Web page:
History shows us that military force can't solve everything, and the very fact the IRA are now involved within the system shows that there is hope - the fact you can't even acknowledge that point in your rush to suggest I smoke pot and that must be the reason why I would say dialogue not military action was preferable. How petty are you, I suggest peace, you cry ‘drug user’ – dude, you’re more in need of the bong than I am.

 
At 24/1/07 8:18 pm, Anonymous Anonymous said...

As a relatively uninformed outsider, my first impression is:

If the IRA can take the high ground on this, they will improve their image and make a mark towards improving their place in history.

 
At 27/1/07 2:29 pm, Blogger bomber said...

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That shut anon number 1 up didn't it?

 
At 27/1/07 9:04 pm, Anonymous Anonymous said...

Either that or they can't be fucked trying to change your ignorance Boomer.

AB

 
At 31/1/07 7:14 am, Anonymous Anonymous said...

"History shows us that military force can't solve everything, and the very fact the IRA are now involved within the system shows that there is hope"

?????

This is the same IRA that instigated a terror campaign across Northern Ireland and England?
The same IRA that murdered innocents and almost assassinated the British Prime Minister?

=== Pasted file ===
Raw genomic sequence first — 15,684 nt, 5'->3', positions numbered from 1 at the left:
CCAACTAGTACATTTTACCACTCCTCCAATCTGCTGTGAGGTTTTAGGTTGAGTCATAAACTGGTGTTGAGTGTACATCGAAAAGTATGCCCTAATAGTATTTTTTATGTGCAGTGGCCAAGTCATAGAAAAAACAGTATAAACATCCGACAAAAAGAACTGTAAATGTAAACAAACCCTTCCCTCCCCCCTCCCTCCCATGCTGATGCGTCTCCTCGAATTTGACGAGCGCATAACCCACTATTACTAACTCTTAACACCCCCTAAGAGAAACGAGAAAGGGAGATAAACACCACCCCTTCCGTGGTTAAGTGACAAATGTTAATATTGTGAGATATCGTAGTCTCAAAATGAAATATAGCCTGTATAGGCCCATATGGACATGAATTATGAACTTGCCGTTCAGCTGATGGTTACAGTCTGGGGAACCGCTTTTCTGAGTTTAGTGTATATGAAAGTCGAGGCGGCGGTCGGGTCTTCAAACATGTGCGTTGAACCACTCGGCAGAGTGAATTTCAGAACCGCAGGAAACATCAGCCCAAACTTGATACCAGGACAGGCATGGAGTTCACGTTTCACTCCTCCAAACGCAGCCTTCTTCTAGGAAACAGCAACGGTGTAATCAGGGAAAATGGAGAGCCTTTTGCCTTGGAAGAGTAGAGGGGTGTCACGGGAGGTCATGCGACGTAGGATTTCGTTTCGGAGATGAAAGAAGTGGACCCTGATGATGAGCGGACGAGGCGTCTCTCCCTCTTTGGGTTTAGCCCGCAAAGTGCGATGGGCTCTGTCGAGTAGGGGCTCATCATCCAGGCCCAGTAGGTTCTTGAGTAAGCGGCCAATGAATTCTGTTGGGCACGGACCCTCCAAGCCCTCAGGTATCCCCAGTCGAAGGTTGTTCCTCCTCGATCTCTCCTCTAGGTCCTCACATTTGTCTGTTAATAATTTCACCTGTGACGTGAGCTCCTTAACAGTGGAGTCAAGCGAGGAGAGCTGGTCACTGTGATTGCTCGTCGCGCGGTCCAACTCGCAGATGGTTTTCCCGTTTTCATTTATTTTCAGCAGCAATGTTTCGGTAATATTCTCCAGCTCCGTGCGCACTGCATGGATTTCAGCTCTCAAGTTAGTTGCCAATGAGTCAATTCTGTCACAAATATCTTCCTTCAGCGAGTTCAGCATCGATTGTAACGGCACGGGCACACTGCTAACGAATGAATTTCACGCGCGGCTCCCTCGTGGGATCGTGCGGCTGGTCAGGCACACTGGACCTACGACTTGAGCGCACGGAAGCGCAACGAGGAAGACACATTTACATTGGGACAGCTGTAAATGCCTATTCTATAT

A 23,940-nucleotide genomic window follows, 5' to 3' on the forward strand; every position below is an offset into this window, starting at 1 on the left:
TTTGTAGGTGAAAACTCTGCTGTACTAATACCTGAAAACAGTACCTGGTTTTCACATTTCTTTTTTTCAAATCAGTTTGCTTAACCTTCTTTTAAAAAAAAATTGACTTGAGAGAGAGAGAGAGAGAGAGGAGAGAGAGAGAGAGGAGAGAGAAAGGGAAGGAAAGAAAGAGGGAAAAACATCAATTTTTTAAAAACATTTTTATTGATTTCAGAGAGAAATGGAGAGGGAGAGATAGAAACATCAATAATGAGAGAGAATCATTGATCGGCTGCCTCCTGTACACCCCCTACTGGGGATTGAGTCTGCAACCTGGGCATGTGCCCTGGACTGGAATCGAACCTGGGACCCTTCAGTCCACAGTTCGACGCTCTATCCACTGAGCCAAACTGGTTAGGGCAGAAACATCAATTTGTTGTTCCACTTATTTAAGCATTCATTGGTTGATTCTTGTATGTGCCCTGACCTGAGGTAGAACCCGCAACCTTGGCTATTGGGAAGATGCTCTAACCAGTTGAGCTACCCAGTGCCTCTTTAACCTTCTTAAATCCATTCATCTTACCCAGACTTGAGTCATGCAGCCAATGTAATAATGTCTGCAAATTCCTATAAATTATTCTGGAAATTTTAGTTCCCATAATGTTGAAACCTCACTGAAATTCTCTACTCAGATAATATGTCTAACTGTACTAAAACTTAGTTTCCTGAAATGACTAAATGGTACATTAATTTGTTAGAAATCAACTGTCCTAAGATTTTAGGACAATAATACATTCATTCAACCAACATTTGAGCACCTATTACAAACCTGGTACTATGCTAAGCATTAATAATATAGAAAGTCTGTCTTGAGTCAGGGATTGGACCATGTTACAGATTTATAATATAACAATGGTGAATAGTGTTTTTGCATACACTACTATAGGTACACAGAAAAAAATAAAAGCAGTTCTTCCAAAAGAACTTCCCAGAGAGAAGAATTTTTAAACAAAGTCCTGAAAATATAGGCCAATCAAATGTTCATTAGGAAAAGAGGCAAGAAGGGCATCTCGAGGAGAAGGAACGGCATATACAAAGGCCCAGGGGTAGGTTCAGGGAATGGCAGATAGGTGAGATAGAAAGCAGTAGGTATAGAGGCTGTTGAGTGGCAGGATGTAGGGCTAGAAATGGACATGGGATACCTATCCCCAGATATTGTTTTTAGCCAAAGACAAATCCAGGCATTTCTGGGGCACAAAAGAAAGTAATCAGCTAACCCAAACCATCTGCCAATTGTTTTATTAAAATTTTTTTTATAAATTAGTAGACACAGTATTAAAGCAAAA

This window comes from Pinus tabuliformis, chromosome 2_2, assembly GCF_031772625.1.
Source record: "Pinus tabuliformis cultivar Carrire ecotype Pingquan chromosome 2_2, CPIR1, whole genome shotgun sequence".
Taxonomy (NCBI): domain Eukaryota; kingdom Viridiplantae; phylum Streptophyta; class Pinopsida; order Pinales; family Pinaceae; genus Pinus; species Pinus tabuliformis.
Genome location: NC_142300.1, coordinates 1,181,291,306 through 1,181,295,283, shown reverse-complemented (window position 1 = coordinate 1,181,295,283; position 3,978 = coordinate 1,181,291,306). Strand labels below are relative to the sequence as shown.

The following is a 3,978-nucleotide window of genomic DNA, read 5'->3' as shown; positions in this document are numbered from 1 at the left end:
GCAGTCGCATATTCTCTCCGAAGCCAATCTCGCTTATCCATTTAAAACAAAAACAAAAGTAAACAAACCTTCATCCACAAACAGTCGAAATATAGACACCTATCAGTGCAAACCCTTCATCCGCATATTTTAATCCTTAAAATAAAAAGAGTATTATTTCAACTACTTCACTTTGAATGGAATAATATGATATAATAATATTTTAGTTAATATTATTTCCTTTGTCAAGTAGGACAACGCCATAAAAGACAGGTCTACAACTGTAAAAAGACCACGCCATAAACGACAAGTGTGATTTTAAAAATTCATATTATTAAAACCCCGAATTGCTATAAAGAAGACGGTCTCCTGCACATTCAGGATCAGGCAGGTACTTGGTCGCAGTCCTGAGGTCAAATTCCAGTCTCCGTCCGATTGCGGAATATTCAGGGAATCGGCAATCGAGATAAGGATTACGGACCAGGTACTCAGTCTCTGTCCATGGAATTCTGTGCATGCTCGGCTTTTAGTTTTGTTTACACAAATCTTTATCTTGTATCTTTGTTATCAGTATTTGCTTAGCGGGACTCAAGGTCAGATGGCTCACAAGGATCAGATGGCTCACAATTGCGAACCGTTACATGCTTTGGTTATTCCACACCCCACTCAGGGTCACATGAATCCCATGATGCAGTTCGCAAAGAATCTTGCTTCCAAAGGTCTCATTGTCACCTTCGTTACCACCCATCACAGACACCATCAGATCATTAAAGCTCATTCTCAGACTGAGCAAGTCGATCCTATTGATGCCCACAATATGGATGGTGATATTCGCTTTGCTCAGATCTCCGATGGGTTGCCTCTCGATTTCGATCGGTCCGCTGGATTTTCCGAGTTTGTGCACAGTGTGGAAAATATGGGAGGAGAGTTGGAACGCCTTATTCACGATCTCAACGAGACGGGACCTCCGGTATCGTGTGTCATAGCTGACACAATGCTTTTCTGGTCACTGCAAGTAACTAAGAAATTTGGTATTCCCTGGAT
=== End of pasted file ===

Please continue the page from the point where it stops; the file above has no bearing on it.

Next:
The same IRA the forced the British Government to the table by using violence?

Jesus you are niave bomber.
Better example would have been Gandhi.
Sheesh.

 
At 1/2/07 4:37 pm, Blogger bomber said...

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Anon - you are completly right, the IRA did all those things, but then again, there is the whole issue of Justification - the British shouldn't be in Ireland, it's not 'theirs' - the same way Iraq isn't America's or the way the West Bank isn't Israel's and people will resist occupation (as is their right) - I believe Nelson Mandela summed it up best, "The Oppressor dictates the nature of the struggle"

 
At 1/2/07 5:22 pm, Anonymous Anonymous said...

I prefer;

An eye for an eye makes the whole world blind.

(attributed) M. K. Gandhi.